German-born American Hudson River School Painter, 1830-1902
Bierstadt was born in Solingen, Germany. His family moved to New Bedford, Massachusetts, in 1833. He studied painting with the members of the D??sseldorf School in D??sseldorf, Germany from 1853 to 1857. He taught drawing and painting briefly before devoting himself to painting.
Bierstadt began making paintings in New England and upstate New York. In 1859, he traveled westward in the company of a Land Surveyor for the U.S. government, returning with sketches that would result in numerous finished paintings. In 1863 he returned west again, in the company of the author Fitz Hugh Ludlow, whose wife he would later marry. He continued to visit the American West throughout his career.
Though his paintings sold for princely sums, Bierstadt was not held in particularly high esteem by critics of his day. His use of uncommonly large canvases was thought to be an egotistical indulgence, as his paintings would invariably dwarf those of his contemporaries when they were displayed together. The romanticism evident in his choices of subject and in his use of light was felt to be excessive by contemporary critics. His paintings emphasized atmospheric elements like fog, clouds and mist to accentuate and complement the feel of his work. Bierstadt sometimes changed details of the landscape to inspire awe. The colors he used are also not always true. He painted what he believed is the way things should be: water is ultramarine, vegetation is lush and green, etc. The shift from foreground to background was very dramatic and there was almost no middle distance
Nonetheless, his paintings remain popular. He was a prolific artist, having completed over 500 (possibly as many as 4000) paintings during his lifetime, most of which have survived. Many are scattered through museums around the United States. Prints are available commercially for many. Original paintings themselves do occasionally come up for sale, at ever increasing prices. Related Paintings of Albert Bierstadt :. | Evening on the Prairie | Donner Lake from the Summit | Ruins-Campagna of Rome | Lake Lucerne, Switzerland | Buffalo Bill Historical Center |
Related Artists:TOURNIER, Nicolas
French Baroque Era Painter, 1590-ca.1638David Teniers the Younger
(December 15, 1610 C April 25, 1690), a Flemish artist born in Antwerp, was the more celebrated son of David Teniers the Elder, almost ranking in celebrity with Rubens and Van Dyck. His son David Teniers III and his grandson David Teniers IV were also painters. His wife Anna nee, Anna Breughel was the daughter of Jan Brueghel the Elder and the granddaughter of Pieter Bruegel the Elder.
Through his father, he was indirectly influenced by Elsheimer and by Rubens. The influence of Adriaen Brouwer can be traced to the outset of his career. There is no evidence, however, that either Rubens or Brouwer interfered in any way with Teniers's education, and Smith (Catalogue Raisonne) may be correct in supposing that the admiration which Brouwer's pictures at one time excited alone suggested to the younger artist his imitation of them. The only trace of personal relations having existed between Teniers and Rubens is the fact that the ward of the latter, Anne Breughel, the daughter of Jan (Velvet) Breughel, married Teniers in 1637.
French Realist Painter, 1819-1877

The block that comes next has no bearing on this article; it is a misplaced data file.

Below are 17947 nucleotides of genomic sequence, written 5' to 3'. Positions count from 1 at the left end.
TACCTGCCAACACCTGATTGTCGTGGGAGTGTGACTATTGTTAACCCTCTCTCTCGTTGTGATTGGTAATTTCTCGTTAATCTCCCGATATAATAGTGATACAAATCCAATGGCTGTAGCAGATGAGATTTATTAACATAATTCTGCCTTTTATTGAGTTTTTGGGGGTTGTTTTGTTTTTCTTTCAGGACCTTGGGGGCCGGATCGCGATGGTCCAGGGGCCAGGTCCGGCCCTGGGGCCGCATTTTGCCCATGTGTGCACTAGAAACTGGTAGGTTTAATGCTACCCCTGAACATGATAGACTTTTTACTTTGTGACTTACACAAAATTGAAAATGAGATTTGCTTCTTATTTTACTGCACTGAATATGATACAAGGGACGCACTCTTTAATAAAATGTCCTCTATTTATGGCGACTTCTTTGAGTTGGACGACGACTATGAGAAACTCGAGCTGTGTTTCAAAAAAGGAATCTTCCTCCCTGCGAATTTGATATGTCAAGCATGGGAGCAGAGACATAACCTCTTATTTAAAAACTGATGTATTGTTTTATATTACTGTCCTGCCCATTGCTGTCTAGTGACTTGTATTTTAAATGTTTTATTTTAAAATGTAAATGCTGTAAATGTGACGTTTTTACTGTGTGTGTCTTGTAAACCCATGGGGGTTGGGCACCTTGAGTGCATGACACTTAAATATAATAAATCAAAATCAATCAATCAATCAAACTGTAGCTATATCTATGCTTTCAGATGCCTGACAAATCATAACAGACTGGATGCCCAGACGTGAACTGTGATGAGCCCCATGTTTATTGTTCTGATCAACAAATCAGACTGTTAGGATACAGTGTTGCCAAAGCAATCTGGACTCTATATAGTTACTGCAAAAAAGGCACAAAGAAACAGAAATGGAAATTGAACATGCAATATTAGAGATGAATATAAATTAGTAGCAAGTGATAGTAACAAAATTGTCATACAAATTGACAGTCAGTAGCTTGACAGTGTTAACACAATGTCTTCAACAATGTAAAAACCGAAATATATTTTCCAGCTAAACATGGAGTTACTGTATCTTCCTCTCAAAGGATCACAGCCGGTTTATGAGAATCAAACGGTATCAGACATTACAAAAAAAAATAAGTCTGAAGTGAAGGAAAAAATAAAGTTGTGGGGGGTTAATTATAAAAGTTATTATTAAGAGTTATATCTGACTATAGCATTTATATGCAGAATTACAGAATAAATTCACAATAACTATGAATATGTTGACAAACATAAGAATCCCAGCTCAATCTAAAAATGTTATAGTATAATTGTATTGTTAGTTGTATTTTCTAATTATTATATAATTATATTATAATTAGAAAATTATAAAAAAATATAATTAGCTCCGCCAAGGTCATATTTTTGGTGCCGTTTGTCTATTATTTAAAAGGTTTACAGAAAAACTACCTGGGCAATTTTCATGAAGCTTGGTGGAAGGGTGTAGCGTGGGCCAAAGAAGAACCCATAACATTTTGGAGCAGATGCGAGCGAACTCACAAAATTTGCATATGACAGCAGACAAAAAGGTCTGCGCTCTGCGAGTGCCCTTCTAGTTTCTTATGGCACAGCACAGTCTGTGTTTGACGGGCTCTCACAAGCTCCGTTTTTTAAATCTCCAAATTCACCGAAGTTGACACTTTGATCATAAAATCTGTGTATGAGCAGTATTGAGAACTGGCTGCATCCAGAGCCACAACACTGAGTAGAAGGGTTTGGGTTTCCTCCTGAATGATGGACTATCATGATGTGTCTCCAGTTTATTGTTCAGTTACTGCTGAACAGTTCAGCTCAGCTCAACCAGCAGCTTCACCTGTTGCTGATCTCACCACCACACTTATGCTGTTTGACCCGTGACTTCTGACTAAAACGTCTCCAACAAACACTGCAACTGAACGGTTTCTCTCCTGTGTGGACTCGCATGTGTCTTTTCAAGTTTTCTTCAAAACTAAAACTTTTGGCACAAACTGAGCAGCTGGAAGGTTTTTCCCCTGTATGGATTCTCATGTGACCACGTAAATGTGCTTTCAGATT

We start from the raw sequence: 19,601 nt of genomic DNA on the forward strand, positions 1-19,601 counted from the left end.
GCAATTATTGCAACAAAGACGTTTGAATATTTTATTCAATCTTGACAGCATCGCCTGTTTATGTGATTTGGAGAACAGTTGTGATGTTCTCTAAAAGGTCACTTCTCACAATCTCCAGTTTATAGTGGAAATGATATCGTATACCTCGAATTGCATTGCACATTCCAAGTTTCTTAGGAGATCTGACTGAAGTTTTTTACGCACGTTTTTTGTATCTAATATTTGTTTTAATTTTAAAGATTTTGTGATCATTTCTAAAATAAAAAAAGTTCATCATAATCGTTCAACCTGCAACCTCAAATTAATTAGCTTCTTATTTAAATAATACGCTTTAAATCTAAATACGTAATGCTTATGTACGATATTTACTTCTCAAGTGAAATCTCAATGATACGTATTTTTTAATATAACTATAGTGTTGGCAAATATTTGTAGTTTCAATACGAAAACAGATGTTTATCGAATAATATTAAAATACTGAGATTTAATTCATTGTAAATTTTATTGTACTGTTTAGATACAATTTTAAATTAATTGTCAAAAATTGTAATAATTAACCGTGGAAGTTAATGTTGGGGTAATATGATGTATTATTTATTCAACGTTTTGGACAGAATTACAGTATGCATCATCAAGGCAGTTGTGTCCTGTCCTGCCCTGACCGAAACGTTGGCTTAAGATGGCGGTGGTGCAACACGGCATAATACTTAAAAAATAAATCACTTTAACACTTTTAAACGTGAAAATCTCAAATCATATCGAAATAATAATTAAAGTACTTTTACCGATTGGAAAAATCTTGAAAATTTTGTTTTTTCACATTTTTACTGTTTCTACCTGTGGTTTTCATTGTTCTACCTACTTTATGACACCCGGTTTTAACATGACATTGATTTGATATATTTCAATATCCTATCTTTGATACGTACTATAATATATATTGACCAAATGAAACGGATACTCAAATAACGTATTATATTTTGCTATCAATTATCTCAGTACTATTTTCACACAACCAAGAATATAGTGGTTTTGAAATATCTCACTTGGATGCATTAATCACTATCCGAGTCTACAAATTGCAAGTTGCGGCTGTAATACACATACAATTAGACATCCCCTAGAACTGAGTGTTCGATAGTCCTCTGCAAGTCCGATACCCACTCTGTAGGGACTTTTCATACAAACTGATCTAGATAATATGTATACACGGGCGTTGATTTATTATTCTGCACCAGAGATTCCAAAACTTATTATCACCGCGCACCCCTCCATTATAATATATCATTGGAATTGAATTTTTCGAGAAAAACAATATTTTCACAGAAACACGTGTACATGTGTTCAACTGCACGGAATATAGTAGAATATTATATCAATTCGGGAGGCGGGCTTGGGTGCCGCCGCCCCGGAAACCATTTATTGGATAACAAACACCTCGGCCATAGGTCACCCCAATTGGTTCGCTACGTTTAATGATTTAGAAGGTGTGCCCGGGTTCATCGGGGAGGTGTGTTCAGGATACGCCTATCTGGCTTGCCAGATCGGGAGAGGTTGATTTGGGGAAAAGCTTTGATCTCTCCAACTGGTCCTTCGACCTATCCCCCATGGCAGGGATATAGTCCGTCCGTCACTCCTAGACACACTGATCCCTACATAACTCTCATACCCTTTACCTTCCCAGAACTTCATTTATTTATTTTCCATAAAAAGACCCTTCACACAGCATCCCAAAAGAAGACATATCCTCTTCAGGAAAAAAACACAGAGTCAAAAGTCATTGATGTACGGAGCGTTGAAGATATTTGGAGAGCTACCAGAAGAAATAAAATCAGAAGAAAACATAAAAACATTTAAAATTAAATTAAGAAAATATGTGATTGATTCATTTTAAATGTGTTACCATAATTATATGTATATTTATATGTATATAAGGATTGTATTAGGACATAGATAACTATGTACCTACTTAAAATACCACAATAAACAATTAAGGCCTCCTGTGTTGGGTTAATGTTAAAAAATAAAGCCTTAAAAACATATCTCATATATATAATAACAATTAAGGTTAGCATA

Gustave Courbet was born at Ornans on June 10, 1819. He appears to have inherited his vigorous temperament from his father, a landowner and prominent personality in the Franche-Comt region. At the age of 18 Gustave went to the College Royal at Besançon. There he openly expressed his dissatisfaction with the traditional classical subjects he was obliged to study, going so far as to lead a revolt among the students. In 1838 he was enrolled as an externe and could simultaneously attend the classes of Charles Flajoulot, director of the cole des Beaux-Arts. At the college in Besançon, Courbet became fast friends with Max Buchon, whose Essais Poetiques (1839) he illustrated with four lithographs. In 1840 Courbet went to Paris to study law, but he decided to become a painter and spent much time copying in the Louvre. In 1844 his Self-Portrait with Black Dog was exhibited at the Salon. The following year he submitted five pictures; only one, Le Guitarrero, was accepted. After a complete rejection in 1847, the Liberal Jury of 1848 accepted all 10 of his entries, and the critic Champfleury, who was to become Courbet's first staunch apologist, highly praised the Walpurgis Night. Courbet achieved artistic maturity with After Dinner at Ornans, which was shown at the Salon of 1849. By 1850 the last traces of sentimentality disappeared from his work as he strove to achieve an honest imagery of the lives of simple people, but the monumentality of the concept in conjunction with the rustic subject matter proved to be widely unacceptable. At this time the notion of Courbet's "vulgarity" became current as the press began to lampoon his pictures and criticize his penchant for the ugly. His nine entries in the Salon of 1850 included the Portrait of Berlioz, the Man with the Pipe, the Return from the Fair, the Stone Breakers, and, largest of all, the Burial at Ornans, which contains over 40 life-size figures whose rugged features and static poses are reinforced by the somber landscape. A decade later Courbet wrote: "The basis of realism is the negation of the ideal. Burial at Ornans was in reality the burial of romanticism." In 1851 the Second Empire was officially proclaimed, and during the next 20 years Courbet remained an uncompromising opponent of Emperor Napoleon III. At the Salon of 1853, where the painter exhibited three works, the Emperor pronounced one of them, The Bathers, obscene; nevertheless, it was purchased by a Montpellier innkeeper, Alfred Bruyas, who became the artist's patron and host. While visiting Bruyas in 1854 Courbet painted his first seascapes. Among them is the Seashore at Palavas, in which the artist is seen waving his hat at the great expanse of water. In a letter to Jules Vall's written in this period Courbet remarked: "Oh sea! Your voice is tremendous, but it will never succeed in drowning out the voice of Fame shouting my name to the entire world." Courbet was handsome and flamboyant, naively boastful, and aware of his own worth. His extraordinary selfconfidence is also evident in another painting of 1854, The Meeting, in which Courbet, stick in hand, approaches Bruyas and his servant, who welcome him with reverential attitudes. It has recently been shown that the picture bears a relationship to the theme of the Wandering Jew as it was commonly represented in the naive imagery of the popular Épinal prints. Of the 14 paintings Courbet submitted to the Paris World Exhibition of 1855, 3 major ones were rejected. In retaliation, he showed 40 of his pictures at a private pavilion he erected opposite the official one. In the preface to his catalog Courbet expressed his intention "to be able to represent the customs, the ideas, the appearance of my own era according to my own valuation; to be not only a painter but a man as well; in short, to create living art." One of the rejected works was the enormous painting The Studio, the full title of which was Real Allegory, Representing a Phase of Seven Years of My Life as a Painter. The work is charged with a symbolism which, in spite of obvious elements, remains obscure. At the center, between the two worlds expressed by the inhabitants of the left and right sides of the picture, is Courbet painting a landscape while a nude looks over his shoulder and a child admires his work. Champfleury found the notion of a "real allegory" ridiculous and concluded that Courbet had lost the conviction and simplicity of the earlier works. Young Ladies by the Seine (1856) only served to further convince the critic of Courbet's diminished powers. But if Courbet had begun to disappoint the members of the old realist circle, his popular reputation, particularly outside France, was growing. He visited Frankfurt in 1858-1859, where he took part in elaborate hunting parties and painted a number of scenes based on direct observation. His Stag Drinking was exhibited in Besançon, where Courbet won a medal, and in 1861 his work, as well as a lecture on his artistic principles, met with great success in Antwerp. With the support of the critic Jules Castagnary, Courbet opened a school where students dissatisfied with the training at the cole des Beaux-Arts could hear him extol the virtues of independence from authority and dedication to nature.